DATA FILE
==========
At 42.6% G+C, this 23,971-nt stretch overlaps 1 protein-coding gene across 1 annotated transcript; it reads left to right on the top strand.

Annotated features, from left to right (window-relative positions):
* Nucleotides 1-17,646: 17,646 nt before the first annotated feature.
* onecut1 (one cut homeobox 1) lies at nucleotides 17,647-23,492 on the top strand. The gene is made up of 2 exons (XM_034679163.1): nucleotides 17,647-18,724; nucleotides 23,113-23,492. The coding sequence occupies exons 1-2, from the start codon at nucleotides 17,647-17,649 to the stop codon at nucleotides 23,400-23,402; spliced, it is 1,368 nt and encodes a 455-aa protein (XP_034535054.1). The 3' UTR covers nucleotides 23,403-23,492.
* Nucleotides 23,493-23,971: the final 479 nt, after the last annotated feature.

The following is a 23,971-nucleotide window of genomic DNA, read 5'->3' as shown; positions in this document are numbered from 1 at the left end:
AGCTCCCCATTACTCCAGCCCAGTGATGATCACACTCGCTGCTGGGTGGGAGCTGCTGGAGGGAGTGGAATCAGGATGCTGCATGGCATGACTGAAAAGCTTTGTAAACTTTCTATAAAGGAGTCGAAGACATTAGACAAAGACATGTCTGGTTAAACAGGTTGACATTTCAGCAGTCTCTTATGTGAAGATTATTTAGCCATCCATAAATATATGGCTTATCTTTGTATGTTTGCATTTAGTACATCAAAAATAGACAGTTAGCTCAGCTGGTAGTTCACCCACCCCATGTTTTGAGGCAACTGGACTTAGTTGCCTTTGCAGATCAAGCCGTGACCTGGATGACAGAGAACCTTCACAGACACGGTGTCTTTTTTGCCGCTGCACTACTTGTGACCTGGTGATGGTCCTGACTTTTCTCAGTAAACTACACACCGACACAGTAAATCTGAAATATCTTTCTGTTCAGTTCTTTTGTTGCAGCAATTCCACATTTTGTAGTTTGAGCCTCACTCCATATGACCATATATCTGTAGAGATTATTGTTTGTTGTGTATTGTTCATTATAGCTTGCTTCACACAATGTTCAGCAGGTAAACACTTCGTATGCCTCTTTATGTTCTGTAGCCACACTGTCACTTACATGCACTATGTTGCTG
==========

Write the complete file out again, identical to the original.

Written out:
At 42.6% G+C, this 23,971-nt stretch overlaps 1 protein-coding gene across 1 annotated transcript; it reads left to right on the top strand.

Annotated features, from left to right (window-relative positions):
* Nucleotides 1-17,646: 17,646 nt before the first annotated feature.
* onecut1 (one cut homeobox 1) lies at nucleotides 17,647-23,492 on the top strand. The gene is made up of 2 exons (XM_034679163.1): nucleotides 17,647-18,724; nucleotides 23,113-23,492. The coding sequence occupies exons 1-2, from the start codon at nucleotides 17,647-17,649 to the stop codon at nucleotides 23,400-23,402; spliced, it is 1,368 nt and encodes a 455-aa protein (XP_034535054.1). The 3' UTR covers nucleotides 23,403-23,492.
* Nucleotides 23,493-23,971: the final 479 nt, after the last annotated feature.

The following is a 23,971-nucleotide window of genomic DNA, read 5'->3' as shown; positions in this document are numbered from 1 at the left end:
AGCTCCCCATTACTCCAGCCCAGTGATGATCACACTCGCTGCTGGGTGGGAGCTGCTGGAGGGAGTGGAATCAGGATGCTGCATGGCATGACTGAAAAGCTTTGTAAACTTTCTATAAAGGAGTCGAAGACATTAGACAAAGACATGTCTGGTTAAACAGGTTGACATTTCAGCAGTCTCTTATGTGAAGATTATTTAGCCATCCATAAATATATGGCTTATCTTTGTATGTTTGCATTTAGTACATCAAAAATAGACAGTTAGCTCAGCTGGTAGTTCACCCACCCCATGTTTTGAGGCAACTGGACTTAGTTGCCTTTGCAGATCAAGCCGTGACCTGGATGACAGAGAACCTTCACAGACACGGTGTCTTTTTTGCCGCTGCACTACTTGTGACCTGGTGATGGTCCTGACTTTTCTCAGTAAACTACACACCGACACAGTAAATCTGAAATATCTTTCTGTTCAGTTCTTTTGTTGCAGCAATTCCACATTTTGTAGTTTGAGCCTCACTCCATATGACCATATATCTGTAGAGATTATTGTTTGTTGTGTATTGTTCATTATAGCTTGCTTCACACAATGTTCAGCAGGTAAACACTTCGTATGCCTCTTTATGTTCTGTAGCCACACTGTCACTTACATGCACTATGTTGCTG